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Wednesday, July 26, 2006

Contest: Get a FREE book from [GAS]

A few days ago, newfound buddy Chip from Chip’s Quips decided to run a "get a free book" contest on his blog. He asked people to give him a few reading suggestions, and the person who suggested the book he would pick as his next read would end up winning the contest. The Prize? One book of a value of less than $20.

I thought that this was a great idea, so I'm going to run the exact same contest. Leave your suggestion in the comments section, along with the reason why I should pick your selection, and in 1 week, I'll make my choice.


  • Only 1 suggestion per participant.

    The winning person will have to choose a book that is worth less then 20$

    Don't forget to leave your URL so I can contact you if you win.

    By Blogger Kiltak, at 12:11 PM  

  • Oh, and If you can link to this to let everyone know about it, it would be great :)

    Here's a few things I read recently:

    -The art of Deception, Kevin Mitnick
    -The whole Forgotten realm and Dragon lance series.
    -Everything from Dan Brown, David Eddings, R.A. Salvatore, Tolkien
    -The Whole Shannara Serie
    -The Entire Harry Potter Serie

    By Blogger Kiltak, at 12:35 PM  

  • If you have not read it already. I would suggest the Death Gate Cycle by Margaret Weis and Tracy Hickman. I have not read it myself, but a lot of my friends have and have had nothing but good things to say about it. It is a unique world where two races are (or were) constantly at war. One race was forcibly imprisoned, while the other divided the world into the four elements and created the common races (humans, elves, and dwarves) in the process. Magic is approached in a fun way in my opinion, using runes and symbols traced in the air to cast spells. And, if you still remember anything from Dragonlance, you may come across a familiar character.

    By Blogger Jono, at 12:35 PM  

  • Ok, well the only book I can think of at the moment (and you may have already read it) is "Hyperspace" by Michio Kaku.

    I know this isn't exactly along the lines of the books you've listed - but, this book floored me as an undergrad. String theory hit me like a brick wall. Plus, Kaku actually has a sense of humor. Imagine that.

    By Blogger Tracy, at 12:50 PM  

  • I'd suggest Kushiel's Scion...that was a great continuation of her series.


    By Blogger Sandie, at 1:28 PM  

  • If you have not already read it, I would suggest The Cuckoo's Egg by Cliff Stoll. It is kind of a classic so you may have read it already, but if not it is worth reading.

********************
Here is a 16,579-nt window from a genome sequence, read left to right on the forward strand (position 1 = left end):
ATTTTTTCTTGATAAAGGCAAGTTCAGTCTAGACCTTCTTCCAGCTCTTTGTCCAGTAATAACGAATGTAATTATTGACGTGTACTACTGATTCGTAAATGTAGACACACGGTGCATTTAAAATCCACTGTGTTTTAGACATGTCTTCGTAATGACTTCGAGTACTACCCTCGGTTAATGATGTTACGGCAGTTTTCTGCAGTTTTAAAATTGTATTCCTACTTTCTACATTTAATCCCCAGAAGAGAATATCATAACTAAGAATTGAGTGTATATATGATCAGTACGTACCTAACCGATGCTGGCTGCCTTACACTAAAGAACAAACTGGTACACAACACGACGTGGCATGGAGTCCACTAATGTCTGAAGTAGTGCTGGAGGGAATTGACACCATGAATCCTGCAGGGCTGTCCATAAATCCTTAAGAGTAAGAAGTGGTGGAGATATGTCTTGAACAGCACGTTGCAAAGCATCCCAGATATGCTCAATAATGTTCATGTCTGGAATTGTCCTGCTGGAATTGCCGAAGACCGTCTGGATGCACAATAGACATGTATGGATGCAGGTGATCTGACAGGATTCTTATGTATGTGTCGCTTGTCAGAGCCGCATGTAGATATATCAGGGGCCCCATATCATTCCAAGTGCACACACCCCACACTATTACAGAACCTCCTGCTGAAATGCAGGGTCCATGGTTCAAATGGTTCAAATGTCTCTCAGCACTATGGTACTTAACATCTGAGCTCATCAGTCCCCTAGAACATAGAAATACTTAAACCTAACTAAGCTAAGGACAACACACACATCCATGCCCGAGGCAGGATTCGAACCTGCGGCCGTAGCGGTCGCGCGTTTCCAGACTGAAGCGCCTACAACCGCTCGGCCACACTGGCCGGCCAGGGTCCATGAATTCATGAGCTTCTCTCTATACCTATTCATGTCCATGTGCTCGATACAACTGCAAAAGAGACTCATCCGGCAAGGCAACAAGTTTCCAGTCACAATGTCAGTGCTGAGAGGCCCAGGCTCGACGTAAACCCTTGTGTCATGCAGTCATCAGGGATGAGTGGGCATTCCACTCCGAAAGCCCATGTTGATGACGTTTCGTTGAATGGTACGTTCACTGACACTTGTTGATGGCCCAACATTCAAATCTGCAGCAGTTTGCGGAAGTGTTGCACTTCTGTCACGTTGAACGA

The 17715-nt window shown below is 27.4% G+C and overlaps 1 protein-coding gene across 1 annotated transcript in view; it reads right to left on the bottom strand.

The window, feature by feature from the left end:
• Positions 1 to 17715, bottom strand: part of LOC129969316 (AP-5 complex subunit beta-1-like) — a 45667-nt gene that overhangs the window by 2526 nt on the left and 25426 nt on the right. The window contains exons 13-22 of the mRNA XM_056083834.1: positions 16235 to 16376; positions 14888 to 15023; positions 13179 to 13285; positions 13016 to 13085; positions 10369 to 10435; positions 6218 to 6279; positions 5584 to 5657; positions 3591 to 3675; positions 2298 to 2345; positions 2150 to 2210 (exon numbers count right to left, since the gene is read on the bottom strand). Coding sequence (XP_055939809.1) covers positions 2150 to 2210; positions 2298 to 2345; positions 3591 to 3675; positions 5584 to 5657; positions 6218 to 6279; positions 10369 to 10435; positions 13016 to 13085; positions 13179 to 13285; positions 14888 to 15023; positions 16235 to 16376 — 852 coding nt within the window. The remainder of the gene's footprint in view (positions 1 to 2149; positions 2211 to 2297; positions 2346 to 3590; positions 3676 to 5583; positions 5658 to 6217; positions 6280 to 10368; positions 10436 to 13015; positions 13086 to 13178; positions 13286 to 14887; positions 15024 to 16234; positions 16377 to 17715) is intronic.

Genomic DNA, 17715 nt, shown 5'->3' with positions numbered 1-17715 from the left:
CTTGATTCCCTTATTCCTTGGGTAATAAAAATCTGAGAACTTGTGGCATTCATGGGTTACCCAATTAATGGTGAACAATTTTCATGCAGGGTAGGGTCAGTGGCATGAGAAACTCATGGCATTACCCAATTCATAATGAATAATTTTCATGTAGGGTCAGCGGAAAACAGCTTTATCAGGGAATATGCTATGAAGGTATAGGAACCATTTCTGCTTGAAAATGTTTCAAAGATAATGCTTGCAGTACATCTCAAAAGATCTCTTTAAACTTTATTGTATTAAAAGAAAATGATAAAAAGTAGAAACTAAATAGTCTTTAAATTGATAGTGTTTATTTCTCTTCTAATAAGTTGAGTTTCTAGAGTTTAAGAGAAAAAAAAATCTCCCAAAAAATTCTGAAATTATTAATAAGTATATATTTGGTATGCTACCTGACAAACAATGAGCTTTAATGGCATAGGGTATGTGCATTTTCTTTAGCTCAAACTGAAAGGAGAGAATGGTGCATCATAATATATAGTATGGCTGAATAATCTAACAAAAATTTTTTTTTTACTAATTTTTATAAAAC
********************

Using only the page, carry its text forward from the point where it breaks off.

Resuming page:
By Blogger B, at 1:39 PM  

  • .......i already have gas.....smells like barbecue!

    By Blogger Oberon, at 1:45 PM  

  • u need to break away from ur usual books and try reading:
    -Gossip Girl (Cecily von Ziegesar)
    -Bergdorf Blondes (Plum Sykes)
    -any book by Meg Cabot

    seriously, i'm not kidding. they're not meant for girls only. u can contact me at adelene89@hotmail.com

    what's GAS anyway?

    By Anonymous adelene, at 2:54 PM  

  • I would suggest the Women's Murder Club books by James Patterson.. the series consists of 1st To Die, 2nd Chance, 3rd Degree, 4th of July, and 5th Horseman.. they are great books, my whole family and most of my friends have read them and think that they are great books as so do I.

    By Blogger Brittany, at 3:18 PM  

  • I would suggest The Good Earth by Pearl S. Buck. It's the story of one man's life struggle. The story takes place in china. Pearl S. Buck first woman to receive the pulitzer prize in liturature did so for this story. Excellent read!!


    By Blogger Bonnie, at 3:28 PM  

  • I would totally suggest the book "Go Ask Alice." I had to read it in HS but it's a really good book. It's basically a real girls journal and she writes in it as she gets into drugs and stuff. Really good book.

    By Blogger Kevin, at 3:36 PM  

  • 'Shantaram" by Gregory David Roberts

    This is a TRUE story about an Australian former heroin addict, armed robber, escaped convict and member of the Indian Mafia!!!
    THICK, but riveting, so it's sure to last you a good long while - if you don't spend all your time reading it, that is.

    By Blogger Aeon, at 4:16 PM  

  • The Shadow Of The Wind by Carlos Ruiz Zafon

    ok, maybe a departure from what you usually go for but it's a beautifully written book. Utterly engaging from beginning to end. Zafon manages to create a kind of poetry in the simplest things. The language he uses is simple but at the same time sublime.

    It's a page-turner, but in the most subtle fashion.

    I think it should be compulsory reading ;o)

    Read it sometime anyway if you feel like it ( ... even if you don't choose it now)


    By Blogger Caroline Natasha, at 4:36 PM  

  • I would suggest "I Know This Much is True" by Wally Lamb. It's about twins, one of which is schizo. It's really long, like 900+ pages, but it flows well and you will be surprised how quickly you finish. Amazing.


    By Blogger Maria, at 5:04 PM  

  • I'd suggest the book I just finished reading: Survivor by Chuck Palahniuk (the guy who wrote Fight Club). It's an intesting book about this guy who hijacks an airplane so he can tell the black box his life story before it crashes. It's pretty dark and twisted, like Fight Club, but touches on meroality. Hope someone at least takes the recomendation.

    By Anonymous Justin, at 5:04 PM